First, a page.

A Simple Prescription for Social Media ROI

The consensus seems to be that creating an ROI for Social Media is hard. I’d like to suggest that it isn’t.

Formulating an ROI is a very simple formula – and until someone can rationally explain why Social Media is different I’ll get out my cookbook.

  1. Define the desired outcome (e.g., increase conversion rate by 3%).
  2. Define the specific actions that will be taken (e.g., offer specials via blog, Twitter and Facebook with specific landing pages).
  3. Define the metrics and measures that will be used to determine if the actions taken were the proximate cause of the result.
  4. Perform the actions and analyze the metrics and measures.
  5. Determine cost of actions and the value of the resultant change in the outcome.

money clipart, banknote & coins.gif

The flaw in most approaches to Social Media ROI happens on the very first step. If you can’t assign real value to the desired outcome you can’t create an ROI. A perfect example is “We’d like to double our followers on Twitter and fans on Facebook”. Some people will call this a “soft ROI” – which is simply another way of saying that the desired outcome can not be assigned a real value, but affects another metric that can. The relationship between the desired outcome (more followers/fans) and the real value metric (sales) is usually highly theoretical – our just plain wishful thinking. If you believe more followers or fans equates to higher sales – say so. Design your ROI experiment and prove it.

The other flaw is in step 3. Failing to adequately define the input metrics (the metrics that are the proximate cause of the change in outcome) leads to an ROI that does not bear scrutiny. Examples of poorly defined input metrics are:

  • Increase our Social Media Presence
  • Get more engagement
  • Have better sentiment about our brand
  • Be influential in our space

Avoid those two traps and you’ll be well on your way. But there is one mistake I see more than any other:

Stop trying to create a “pure” or “standalone” Social Media ROI!!

Another way to put this – in terms of our recipe above – is:

If your desired outcome is a Social Media metric or measure – think again.

I’ll end the suspense for you right now, it doesn’t exist. The only way to ROI a Social Media effort is by showing that your Social Media effort is the proximate cause of a change in a fundamental business metric (e.g., sales, conversion rate, leads generated, churn, etc).

CRM is a great example of this – I was involved in dozens of large footprint CRM deployments. Well over half of those were done based on a solid ROI – but it had nothing to do with customers. The ROI was based purely on cost savings in IT. Do I believe those deployments had other benefits which were harder to measure and quantify? Sure. But the way to prove the investment had a return was to focus on what was proven, repeatable and tangible.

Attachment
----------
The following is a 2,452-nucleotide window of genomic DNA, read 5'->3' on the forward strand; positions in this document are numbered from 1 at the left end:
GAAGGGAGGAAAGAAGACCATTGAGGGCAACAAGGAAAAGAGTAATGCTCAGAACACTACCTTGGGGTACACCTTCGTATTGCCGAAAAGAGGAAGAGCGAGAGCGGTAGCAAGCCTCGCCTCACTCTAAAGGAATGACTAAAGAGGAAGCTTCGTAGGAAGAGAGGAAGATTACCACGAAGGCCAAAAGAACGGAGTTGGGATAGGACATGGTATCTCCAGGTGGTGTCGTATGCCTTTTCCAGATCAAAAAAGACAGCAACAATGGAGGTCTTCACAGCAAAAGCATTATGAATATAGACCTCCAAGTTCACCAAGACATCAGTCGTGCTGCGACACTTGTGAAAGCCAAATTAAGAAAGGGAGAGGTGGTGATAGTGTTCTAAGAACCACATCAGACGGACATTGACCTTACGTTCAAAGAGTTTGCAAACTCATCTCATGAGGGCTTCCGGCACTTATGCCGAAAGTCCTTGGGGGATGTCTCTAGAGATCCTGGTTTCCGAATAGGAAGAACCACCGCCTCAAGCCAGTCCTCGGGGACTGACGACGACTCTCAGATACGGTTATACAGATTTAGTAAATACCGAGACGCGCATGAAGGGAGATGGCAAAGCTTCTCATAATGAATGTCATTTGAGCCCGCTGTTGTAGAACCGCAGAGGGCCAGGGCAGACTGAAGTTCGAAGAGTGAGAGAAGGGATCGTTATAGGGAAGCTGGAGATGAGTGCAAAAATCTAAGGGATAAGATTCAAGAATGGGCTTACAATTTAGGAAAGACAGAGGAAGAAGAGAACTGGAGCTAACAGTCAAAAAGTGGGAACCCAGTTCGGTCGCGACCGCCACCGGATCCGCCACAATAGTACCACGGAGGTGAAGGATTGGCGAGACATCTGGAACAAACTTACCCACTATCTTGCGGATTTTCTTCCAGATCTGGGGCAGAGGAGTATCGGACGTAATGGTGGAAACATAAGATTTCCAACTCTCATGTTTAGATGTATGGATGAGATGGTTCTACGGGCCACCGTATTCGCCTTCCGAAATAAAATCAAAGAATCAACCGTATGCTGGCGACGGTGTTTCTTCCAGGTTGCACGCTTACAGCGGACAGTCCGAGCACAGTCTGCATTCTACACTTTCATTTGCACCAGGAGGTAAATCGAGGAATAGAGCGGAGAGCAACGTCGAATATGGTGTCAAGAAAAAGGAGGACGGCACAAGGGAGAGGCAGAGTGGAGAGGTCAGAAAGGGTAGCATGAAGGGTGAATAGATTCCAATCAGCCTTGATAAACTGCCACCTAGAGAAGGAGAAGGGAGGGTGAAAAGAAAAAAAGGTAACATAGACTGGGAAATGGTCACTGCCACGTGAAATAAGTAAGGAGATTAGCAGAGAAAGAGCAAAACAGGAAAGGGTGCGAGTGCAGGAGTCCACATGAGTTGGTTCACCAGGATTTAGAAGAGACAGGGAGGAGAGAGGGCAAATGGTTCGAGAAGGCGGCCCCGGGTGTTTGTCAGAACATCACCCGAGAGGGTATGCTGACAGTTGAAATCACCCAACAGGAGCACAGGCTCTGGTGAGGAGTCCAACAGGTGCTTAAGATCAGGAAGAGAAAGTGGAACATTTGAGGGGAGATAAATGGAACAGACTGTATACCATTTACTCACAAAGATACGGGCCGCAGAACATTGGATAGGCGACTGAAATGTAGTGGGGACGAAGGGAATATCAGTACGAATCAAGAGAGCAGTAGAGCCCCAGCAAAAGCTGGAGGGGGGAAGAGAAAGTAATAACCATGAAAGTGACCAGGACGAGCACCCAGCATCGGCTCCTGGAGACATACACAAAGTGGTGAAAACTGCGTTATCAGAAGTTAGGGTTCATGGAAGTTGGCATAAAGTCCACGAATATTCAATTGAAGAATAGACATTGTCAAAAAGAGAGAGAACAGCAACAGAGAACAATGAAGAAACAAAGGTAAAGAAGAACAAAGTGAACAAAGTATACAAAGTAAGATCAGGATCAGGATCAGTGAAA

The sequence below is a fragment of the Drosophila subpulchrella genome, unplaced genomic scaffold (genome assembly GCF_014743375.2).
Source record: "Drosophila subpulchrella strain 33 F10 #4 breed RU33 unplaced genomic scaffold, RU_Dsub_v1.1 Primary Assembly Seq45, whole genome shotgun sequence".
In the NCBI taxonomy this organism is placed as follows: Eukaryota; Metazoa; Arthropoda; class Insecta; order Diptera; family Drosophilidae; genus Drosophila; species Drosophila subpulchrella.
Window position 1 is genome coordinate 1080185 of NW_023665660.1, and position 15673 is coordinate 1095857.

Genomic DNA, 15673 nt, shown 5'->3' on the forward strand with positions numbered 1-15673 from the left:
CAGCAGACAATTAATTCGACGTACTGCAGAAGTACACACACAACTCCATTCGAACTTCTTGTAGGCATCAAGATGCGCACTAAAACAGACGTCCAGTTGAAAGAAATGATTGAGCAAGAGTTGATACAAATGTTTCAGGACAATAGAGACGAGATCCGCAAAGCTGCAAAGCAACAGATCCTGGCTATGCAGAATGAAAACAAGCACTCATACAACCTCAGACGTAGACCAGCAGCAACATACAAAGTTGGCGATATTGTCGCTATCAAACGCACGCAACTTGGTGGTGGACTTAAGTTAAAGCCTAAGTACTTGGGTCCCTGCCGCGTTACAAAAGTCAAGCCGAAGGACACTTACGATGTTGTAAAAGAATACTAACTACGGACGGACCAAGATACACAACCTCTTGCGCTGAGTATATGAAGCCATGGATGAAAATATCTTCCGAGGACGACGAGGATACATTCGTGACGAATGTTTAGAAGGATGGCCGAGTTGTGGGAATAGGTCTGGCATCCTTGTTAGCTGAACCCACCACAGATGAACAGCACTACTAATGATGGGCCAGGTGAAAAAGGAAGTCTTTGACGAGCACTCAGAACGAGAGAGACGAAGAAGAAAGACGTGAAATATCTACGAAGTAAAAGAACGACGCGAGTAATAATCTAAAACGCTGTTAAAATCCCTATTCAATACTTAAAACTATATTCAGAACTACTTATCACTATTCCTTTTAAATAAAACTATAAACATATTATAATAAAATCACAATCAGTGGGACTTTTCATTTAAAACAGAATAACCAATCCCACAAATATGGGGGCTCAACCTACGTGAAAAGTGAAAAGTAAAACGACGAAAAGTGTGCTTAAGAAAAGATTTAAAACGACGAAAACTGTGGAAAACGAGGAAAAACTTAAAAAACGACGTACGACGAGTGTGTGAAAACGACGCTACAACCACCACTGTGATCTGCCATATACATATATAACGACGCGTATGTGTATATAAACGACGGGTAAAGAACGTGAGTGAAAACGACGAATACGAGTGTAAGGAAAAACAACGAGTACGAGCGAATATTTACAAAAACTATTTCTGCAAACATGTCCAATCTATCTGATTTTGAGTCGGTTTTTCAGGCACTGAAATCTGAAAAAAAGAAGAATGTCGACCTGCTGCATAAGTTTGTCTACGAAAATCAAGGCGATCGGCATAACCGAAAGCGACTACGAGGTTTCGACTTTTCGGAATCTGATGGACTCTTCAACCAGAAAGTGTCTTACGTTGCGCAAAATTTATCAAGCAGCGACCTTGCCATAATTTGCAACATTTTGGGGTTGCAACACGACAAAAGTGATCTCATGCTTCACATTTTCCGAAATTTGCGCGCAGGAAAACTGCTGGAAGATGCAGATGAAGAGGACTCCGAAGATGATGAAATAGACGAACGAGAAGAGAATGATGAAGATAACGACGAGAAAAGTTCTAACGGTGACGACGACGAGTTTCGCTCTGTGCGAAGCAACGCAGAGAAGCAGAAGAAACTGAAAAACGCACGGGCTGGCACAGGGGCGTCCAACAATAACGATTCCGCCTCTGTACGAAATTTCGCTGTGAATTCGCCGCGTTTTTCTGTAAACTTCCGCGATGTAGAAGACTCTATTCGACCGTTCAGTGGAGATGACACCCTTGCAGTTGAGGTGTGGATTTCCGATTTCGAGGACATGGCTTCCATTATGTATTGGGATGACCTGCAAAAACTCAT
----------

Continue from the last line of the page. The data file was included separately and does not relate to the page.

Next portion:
I think Social Media is much easier to ROI than CRM was. I don’t think we will end up creating ROI based on savings in IT. I am, however, certain that the ROI will have to point to real dollars saved or real dollars generated.

I’m convinced that when you focus on determining which Social Media metrics are the proximate cause of change in core business metrics you’ll find an ROI – and I’m betting it will be both larger and more diverse than you would have predicted.

5 thoughts on “A Simple Prescription for Social Media ROI

  1. Fantastic. Love the “Proximate Cause” lesson. Interestingly, this post helps clarify the disconnect in the ROI conversation. Many business folks will not invest in something which can not be verified as the “Ultimate Cause.” However, I sense you've accurately identified “Proximate Cause” as the rhythm of SMROI. This will make it acceptable to a broader business community over time. IMO

    Like

    1. Thanks Jim – Proximate Cause is an important concept for formulation of ROI. As importantly, folks have to stop trying to ROI on metrics that do not have a direct and hard value. That dog just won’t hunt.

      Like

    2. Thanks Jim – Proximate Cause is an important concept for formulation of ROI and is already widely used and accepted in enterprises. As importantly, folks have to stop trying to ROI on metrics that do not have a direct and hard value. That dog just won't hunt.

      Like

  2. Fantastic. Love the “Proximate Cause” lesson. Interestingly, this post helps clarify the disconnect in the ROI conversation. Many business folks will not invest in something which can not be verified as the “Ultimate Cause.” However, I sense you've accurately identified “Proximate Cause” as the rhythm of SMROI. This will make it acceptable to a broader business community over time. IMO

    Like

  3. Thanks Jim – Proximate Cause is an important concept for formulation of ROI and is already widely used and accepted in enterprises. As importantly, folks have to stop trying to ROI on metrics that do not have a direct and hard value. That dog just won't hunt.

    Like

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